TWiT, officially known as This Week in Tech, is suing Twitter. The audio and video media platform alleges breach of written contract, breach of oral agreement, intentional interference with prospective economic advantage and trademark infringement.
As the story goes, Twitter co-founder Evan Williams had previously told Leo Laporte Twitter was simply a text-based microblogging service, the lawsuit states.
“Williams also acknowledged that Twitter was aware of the conflict” between the TWITTER and TWiT mark, the lawsuit alleges. “At that time Williams, on behalf of Twitter, acknowledged the confusion which likely would arise from the use of TWITTER in the marketplace, as well as instances of actual confusion which already had arisen.”
Because Twitter and TWiT were relatively different, Laporte and Williams agreed to allow the trademarks to coexist, “conditioned on each company continuing its own unique distribution platform,” TWiT writes in its suit.
As the lawsuit alleges, what happened on Twitter — short, 140-character bursts of text — was very different from the audio and video TWiT produced on its platform. In 2009, however, Laporte felt concerned that Twitter was going to move in on TWiT’s audio and video, the lawsuit states. That’s when Laporte allegedly reached out to Williams, who told Laporte “we’re not expanding to audio or video under the Twitter brand,” the lawsuit states.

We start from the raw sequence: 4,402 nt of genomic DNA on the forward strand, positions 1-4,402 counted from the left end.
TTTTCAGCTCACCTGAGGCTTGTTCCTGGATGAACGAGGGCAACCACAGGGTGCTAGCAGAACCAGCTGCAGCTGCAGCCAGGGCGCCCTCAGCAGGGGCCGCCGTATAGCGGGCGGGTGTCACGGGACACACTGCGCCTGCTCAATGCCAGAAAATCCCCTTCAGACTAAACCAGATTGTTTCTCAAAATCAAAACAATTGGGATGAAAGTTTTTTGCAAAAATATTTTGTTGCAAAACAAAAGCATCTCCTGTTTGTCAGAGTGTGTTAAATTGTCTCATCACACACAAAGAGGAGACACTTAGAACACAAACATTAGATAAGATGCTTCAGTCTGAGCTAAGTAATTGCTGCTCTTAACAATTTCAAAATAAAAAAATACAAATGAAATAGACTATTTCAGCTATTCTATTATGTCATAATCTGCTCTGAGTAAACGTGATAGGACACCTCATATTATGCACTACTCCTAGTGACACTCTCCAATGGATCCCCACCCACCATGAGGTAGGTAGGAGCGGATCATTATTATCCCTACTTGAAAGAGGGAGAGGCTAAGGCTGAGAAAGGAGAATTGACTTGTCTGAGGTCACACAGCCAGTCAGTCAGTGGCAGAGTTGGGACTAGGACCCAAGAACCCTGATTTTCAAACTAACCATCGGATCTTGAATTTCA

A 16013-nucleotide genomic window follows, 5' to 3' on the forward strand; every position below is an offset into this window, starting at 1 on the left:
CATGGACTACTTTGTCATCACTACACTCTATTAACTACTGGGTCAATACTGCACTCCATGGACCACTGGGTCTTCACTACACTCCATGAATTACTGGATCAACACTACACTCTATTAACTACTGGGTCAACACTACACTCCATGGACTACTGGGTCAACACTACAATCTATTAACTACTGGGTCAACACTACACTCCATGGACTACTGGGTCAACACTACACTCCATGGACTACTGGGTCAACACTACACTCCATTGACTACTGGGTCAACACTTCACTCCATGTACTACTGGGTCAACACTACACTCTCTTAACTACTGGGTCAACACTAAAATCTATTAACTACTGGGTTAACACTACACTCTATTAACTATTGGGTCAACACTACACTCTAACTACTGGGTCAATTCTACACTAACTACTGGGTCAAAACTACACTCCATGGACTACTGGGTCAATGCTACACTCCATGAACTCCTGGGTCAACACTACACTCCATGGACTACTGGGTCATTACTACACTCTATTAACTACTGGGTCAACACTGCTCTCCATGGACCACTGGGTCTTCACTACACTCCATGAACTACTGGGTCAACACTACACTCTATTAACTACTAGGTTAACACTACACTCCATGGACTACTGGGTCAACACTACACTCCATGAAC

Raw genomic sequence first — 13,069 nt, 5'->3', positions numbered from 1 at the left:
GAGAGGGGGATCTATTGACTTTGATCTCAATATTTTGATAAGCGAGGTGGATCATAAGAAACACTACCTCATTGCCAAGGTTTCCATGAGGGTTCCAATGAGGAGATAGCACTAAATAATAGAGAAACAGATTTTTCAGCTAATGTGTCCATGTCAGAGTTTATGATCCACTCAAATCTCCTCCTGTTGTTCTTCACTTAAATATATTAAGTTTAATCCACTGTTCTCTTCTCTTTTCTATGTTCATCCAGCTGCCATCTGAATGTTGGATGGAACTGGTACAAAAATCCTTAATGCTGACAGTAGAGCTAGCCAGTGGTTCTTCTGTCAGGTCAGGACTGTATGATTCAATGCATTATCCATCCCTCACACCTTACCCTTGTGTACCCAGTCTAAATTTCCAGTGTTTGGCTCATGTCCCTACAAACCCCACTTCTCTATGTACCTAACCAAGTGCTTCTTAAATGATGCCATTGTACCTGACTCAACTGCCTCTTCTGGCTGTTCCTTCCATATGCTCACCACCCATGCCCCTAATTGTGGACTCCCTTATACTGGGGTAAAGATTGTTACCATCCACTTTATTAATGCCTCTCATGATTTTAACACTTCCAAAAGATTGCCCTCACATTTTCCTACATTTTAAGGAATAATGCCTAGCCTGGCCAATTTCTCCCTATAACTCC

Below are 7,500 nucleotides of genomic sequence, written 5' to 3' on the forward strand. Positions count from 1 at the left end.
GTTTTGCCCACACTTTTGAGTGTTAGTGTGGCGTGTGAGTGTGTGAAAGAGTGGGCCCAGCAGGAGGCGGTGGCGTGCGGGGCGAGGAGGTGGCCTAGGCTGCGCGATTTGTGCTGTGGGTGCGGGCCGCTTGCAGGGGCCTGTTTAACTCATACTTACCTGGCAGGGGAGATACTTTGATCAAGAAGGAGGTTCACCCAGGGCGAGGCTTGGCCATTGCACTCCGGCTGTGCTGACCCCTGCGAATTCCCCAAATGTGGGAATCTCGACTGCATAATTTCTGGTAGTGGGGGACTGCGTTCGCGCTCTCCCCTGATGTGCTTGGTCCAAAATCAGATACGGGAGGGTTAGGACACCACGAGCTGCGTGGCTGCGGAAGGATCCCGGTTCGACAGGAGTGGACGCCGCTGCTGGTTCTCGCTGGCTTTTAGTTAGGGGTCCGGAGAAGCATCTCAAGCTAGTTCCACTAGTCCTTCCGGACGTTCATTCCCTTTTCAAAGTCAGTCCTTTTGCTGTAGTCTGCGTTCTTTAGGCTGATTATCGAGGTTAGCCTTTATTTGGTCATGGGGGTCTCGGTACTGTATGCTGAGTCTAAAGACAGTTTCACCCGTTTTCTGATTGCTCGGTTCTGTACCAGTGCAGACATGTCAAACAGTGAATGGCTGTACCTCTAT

In May 2017, however, Twitter announced its plans to bring original, premium video content to its platform. In July, TWiT’s attorneys demanded that Twitter stop expanding the use of the Twitter trademark.
“Since that time, the parties have engaged in communications with the goal of informally resolving this dispute,” the lawsuit states. “These efforts have not resolved the dispute, and Twitter continues its expansion into TWiT’s business in breach of its agreement with Plaintiffs, refuting its representations and promises made, and infringing on Plaintiffs’ intellectual property rights, all to Plaintiffs’ injury.”
TWiT is seeking a relief including a preliminary and permanent injunction that orders Twitter to stop using the mark in connection with the distribution of audio and video content, and “any and all profits derived from the unlawful acts.”
Neither TWiT nor Twitter were immediately available for comment.
Correction: An earlier version of this story’s headline mistakenly said there was a copyright claim. There is no copyright claim.